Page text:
|Home page World|
Danish lawmakers have gone on the offensive against interference in public debate, sparking criticism that a new proposal, which could entail criminal liability for expressing opinions similar to those of Moscow, may become a step toward silencing public debate.
The proposal, which is said to be meant to "strengthen efforts against illegal influence from foreign intelligence services," would introduce criminal penalties for perceived "meddling" in public debates and attempts to influence decision-making. Crimes committed during an election campaign would entail a maximum prison term of 12 years.
Berlingske, the country's oldest newspaper, has bashed the bill, claiming that it would narrow the scale of political conversation in Denmark.
Berlingske's Flemming Rose argues that the law could be stretched to the point where a Danish director is targeted for changing a burnt-out light bulb following the advice of a foreign intelligence agent.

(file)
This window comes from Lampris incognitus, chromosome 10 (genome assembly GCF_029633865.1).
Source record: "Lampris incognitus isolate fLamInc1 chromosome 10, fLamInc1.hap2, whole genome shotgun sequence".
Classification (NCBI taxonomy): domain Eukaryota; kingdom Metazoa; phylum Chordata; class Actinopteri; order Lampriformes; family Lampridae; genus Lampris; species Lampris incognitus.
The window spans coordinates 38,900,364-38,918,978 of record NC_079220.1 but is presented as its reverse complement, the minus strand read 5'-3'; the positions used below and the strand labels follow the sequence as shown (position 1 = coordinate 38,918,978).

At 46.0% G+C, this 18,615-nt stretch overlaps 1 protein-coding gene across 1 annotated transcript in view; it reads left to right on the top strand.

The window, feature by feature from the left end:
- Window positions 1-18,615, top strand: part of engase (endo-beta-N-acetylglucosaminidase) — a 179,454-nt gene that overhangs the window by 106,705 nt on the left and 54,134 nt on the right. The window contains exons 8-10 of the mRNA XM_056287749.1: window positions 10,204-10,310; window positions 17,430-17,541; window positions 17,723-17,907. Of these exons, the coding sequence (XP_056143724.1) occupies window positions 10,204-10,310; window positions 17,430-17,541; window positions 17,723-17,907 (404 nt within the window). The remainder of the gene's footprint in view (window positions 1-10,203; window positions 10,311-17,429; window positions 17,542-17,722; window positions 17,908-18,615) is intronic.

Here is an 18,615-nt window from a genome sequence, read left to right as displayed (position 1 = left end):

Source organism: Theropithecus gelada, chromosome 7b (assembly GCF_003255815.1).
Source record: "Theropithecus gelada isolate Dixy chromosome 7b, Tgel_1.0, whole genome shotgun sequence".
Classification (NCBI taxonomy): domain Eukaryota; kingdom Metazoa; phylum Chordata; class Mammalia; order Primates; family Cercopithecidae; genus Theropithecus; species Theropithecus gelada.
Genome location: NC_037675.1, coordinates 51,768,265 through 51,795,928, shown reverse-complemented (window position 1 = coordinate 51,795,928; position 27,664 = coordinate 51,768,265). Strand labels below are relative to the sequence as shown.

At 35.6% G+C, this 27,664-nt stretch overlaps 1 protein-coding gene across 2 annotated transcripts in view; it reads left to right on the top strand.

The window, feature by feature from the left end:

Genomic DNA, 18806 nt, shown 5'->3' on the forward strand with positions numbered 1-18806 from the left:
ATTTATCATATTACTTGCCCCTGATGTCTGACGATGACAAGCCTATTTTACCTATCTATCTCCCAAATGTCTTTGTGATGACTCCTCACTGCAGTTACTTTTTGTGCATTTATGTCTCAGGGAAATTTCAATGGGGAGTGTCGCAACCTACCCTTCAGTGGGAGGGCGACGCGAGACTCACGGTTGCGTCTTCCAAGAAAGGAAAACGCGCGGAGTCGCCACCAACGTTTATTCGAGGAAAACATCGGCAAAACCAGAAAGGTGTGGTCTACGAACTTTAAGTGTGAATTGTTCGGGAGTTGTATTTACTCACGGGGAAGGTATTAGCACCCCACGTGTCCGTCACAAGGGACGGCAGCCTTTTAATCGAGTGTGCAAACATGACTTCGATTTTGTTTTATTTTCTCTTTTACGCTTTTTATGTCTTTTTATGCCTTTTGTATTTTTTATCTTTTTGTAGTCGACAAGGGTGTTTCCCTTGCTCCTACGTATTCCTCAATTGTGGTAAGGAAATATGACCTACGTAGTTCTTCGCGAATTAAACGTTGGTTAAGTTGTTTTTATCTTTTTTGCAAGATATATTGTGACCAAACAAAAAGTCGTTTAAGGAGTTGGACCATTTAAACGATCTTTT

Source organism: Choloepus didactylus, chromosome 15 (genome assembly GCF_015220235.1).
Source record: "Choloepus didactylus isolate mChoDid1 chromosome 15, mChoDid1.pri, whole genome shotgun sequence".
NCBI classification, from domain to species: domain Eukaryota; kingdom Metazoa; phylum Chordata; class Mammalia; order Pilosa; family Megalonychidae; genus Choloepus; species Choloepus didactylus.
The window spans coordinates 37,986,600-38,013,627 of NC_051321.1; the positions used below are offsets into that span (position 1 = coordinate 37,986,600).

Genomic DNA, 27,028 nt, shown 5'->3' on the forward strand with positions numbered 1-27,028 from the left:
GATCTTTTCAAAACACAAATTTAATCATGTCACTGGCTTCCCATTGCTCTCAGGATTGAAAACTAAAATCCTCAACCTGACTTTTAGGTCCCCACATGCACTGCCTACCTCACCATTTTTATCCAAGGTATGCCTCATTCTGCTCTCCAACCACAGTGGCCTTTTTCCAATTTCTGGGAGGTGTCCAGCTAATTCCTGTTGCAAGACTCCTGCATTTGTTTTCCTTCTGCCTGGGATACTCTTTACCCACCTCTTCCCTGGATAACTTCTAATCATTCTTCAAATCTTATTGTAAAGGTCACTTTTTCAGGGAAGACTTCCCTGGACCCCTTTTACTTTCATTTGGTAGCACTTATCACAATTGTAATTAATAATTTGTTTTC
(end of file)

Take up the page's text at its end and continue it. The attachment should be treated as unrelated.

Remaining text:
The bill is understood to mean an attempt to influence public opinion in Denmark and concrete decisions in both the private and public sectors as it targets legitimate opinions that can be taken to be propaganda.
This comes at a time when Russia is facing a flurry of accusations from Western countries that it had hacked doping agencies and other international organizations in a bid to influence public opinion. Russia has vehemently dismissed the allegations as "spy mania."
2018.10.13 / 16:50